ASSOCIATION FOR NATIVE DEVELOPMENT IN THE PERFORMING & VISUAL ARTS, (Tel. 416-972-0871, www.andpva.com, 60 Atlantic Ave., Suite 111), assists in the development of programs that encourage persons of Aboriginal ancestry to become involved in the performing and visual arts, including theatre, music, dance, literature, and film.
NATIVE CANADIAN CENTRE OF TORONTO, (Tel. 416-964-9087, www.ncct.on.ca, 16 Spadina Rd). One of the first organizations established to help Native people in the city. Services offered include individual counselling and referral, and the provision of social, recreational, and cultural programs. The centre publishes the monthly The Native Canadian and sponsors Native theatre, readings, art exhibits, and conferences. Executive Director: Larry Frost.
NATIVE EARTH PERFORMING ARTS INC., (Tel. 416-531-6377, www.nativeearth.ca, 55 Mill St., #74, Suite 300 & 305), is a not-for-profit Native theatre company dedicated to the development of a theatre that articulates the concerns and viewpoint of this country’s Native people. The company performs at various theatres throughout the city. Managing Artistic Director: Yvette Nolan.
ONTARIO FEDERATION OF INDIAN FRIENDSHIP CENTRES, (Tel. 416-956-7575, Fax 416-956-7577, www.ofifc.org, 219 Front St. E), is an umbrella organization for Aboriginal centres. Executive Director: Sylvia Maracle.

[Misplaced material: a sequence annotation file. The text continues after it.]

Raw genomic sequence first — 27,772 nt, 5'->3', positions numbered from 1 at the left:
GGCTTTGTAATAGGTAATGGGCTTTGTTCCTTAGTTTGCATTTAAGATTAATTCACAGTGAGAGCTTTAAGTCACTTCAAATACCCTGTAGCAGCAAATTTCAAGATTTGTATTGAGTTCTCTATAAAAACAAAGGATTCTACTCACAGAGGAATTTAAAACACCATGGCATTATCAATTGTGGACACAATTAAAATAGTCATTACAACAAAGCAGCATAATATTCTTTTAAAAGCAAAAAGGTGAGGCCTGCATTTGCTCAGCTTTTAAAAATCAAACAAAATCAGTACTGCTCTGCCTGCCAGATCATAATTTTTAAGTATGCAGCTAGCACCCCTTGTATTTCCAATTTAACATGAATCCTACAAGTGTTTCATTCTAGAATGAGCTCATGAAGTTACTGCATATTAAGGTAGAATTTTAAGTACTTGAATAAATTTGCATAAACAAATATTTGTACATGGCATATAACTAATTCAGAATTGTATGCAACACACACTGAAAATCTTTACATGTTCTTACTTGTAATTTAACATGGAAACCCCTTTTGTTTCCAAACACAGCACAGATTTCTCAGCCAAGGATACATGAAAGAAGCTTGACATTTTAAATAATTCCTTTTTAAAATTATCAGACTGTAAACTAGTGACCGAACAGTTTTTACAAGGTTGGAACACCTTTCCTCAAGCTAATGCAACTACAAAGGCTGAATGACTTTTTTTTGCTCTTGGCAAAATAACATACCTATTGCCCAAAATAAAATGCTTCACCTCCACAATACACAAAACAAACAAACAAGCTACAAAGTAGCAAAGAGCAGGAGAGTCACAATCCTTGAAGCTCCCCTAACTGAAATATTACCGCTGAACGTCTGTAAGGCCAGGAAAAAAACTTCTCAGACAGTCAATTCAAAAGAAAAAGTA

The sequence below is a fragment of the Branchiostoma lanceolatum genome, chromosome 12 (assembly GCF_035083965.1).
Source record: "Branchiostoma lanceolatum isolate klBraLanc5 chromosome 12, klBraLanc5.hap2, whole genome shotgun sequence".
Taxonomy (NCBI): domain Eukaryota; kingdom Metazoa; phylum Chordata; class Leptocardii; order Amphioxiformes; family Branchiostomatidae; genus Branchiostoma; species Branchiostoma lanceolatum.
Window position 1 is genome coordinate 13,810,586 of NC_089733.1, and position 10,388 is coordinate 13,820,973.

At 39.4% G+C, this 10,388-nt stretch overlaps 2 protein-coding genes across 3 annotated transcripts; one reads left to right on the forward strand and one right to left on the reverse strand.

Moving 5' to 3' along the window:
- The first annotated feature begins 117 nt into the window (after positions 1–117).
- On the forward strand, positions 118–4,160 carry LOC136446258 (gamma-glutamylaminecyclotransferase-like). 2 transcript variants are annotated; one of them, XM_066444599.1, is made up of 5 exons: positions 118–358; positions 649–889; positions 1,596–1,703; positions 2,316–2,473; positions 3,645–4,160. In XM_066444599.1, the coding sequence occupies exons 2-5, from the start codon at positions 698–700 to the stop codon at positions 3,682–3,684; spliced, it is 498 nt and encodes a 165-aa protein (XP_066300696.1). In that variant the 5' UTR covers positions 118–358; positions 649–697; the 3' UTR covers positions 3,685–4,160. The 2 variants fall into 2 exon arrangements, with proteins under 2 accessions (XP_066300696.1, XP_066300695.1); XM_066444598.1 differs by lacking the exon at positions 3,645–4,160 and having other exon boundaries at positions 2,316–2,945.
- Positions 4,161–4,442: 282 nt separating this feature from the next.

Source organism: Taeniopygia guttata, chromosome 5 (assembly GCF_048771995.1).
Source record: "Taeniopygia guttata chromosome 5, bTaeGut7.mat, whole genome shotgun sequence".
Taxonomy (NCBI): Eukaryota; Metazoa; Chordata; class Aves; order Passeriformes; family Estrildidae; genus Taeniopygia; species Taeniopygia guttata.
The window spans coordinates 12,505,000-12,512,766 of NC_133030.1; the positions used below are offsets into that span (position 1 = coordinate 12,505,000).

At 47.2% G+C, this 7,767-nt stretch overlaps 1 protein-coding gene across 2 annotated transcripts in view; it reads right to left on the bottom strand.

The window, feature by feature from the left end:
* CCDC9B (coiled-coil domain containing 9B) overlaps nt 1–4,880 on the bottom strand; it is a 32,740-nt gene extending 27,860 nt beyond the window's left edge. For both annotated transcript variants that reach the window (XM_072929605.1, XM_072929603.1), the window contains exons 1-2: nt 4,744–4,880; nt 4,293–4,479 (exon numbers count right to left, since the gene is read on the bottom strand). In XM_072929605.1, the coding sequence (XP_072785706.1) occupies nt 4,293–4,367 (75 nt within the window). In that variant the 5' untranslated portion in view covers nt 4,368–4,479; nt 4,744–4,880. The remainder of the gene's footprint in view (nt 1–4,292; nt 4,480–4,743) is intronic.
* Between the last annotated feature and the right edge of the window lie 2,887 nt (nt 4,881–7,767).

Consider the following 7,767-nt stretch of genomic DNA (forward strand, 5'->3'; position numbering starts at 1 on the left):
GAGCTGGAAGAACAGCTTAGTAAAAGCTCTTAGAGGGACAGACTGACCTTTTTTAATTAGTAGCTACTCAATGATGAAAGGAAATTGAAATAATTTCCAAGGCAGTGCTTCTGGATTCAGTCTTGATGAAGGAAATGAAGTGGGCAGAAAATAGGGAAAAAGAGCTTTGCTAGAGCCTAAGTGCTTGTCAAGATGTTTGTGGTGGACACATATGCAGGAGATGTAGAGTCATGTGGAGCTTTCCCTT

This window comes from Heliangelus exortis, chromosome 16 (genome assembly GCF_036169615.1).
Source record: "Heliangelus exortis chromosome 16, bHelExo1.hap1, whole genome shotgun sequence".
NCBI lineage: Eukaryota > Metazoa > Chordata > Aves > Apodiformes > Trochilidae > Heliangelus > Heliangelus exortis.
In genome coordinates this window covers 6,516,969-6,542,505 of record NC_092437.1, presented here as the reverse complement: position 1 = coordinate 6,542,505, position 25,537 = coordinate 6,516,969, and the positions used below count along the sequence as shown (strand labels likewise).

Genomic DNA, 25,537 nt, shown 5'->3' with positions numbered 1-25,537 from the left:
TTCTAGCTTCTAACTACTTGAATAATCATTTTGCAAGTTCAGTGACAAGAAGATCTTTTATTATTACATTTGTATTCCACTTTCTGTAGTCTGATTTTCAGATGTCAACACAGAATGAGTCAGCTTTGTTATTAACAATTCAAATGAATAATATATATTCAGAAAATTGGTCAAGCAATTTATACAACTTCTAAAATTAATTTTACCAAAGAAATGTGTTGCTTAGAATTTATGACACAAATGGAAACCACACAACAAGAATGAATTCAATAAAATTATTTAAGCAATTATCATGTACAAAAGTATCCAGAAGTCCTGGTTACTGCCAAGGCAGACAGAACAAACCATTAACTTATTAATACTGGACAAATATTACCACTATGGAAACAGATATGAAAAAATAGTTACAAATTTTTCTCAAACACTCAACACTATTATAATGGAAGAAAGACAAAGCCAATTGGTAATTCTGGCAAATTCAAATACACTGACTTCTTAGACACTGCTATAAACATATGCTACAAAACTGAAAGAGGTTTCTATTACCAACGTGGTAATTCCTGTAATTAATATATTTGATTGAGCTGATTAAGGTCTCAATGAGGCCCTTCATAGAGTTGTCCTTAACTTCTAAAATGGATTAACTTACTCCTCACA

NATIONAL ABORIGINAL ACHIEVEMENT FOUNDATION, (Tel. 416-926-0775, Fax 416-926-7554, www.naaf.ca, 215 Spadina Ave., Suite 450), is a nonprofit organization that arranges assistance, grants, and scholarships for Native youth to study in the arts and business. They also sponsor fundraising events, including Canada’s first Native ballet,In the Land of the Spirits, and hold an annual achievement event, televised on CBC TV. Chief Executive Officer: Roberta Jamieson.
INDIAN AND NORTHERN AFFAIRS CANADA, (Tel. 416-973-6234, Fax 416-954-6329, www.ainc-inac.gc.ca, Toronto office: 25 St. Clair Ave. E., 8th floor).
INDIAN COMMISSION OF ONTARIO, A mediation body between the First Nations in Ontario and the federal and provincial governments.
MÉTIS NATION OF ONTARIO, (Tel. 416-977-9881, Fax 416-977-9911, www.metisnation.org, 103 Richmond St. E., Suit 404).
NATIVE WOMEN’S RESOURCE CENTRE, (Tel. 416-963-9963, Fax 416-963-9573, www.nativewomenscentre.org, 191 Gerrard St. E), provides support services, including family court, life skills, and job training. Run by and for Native women. Executive Director: Linda Ense.
WIGWAMEN INC., (Tel. 416-481-4451, www.wigwamen.com, 25 Imperial St., Suite 310), is a non-profit housing corporation established in 1972 and managed by Native people. General Manager: Angus Palmer.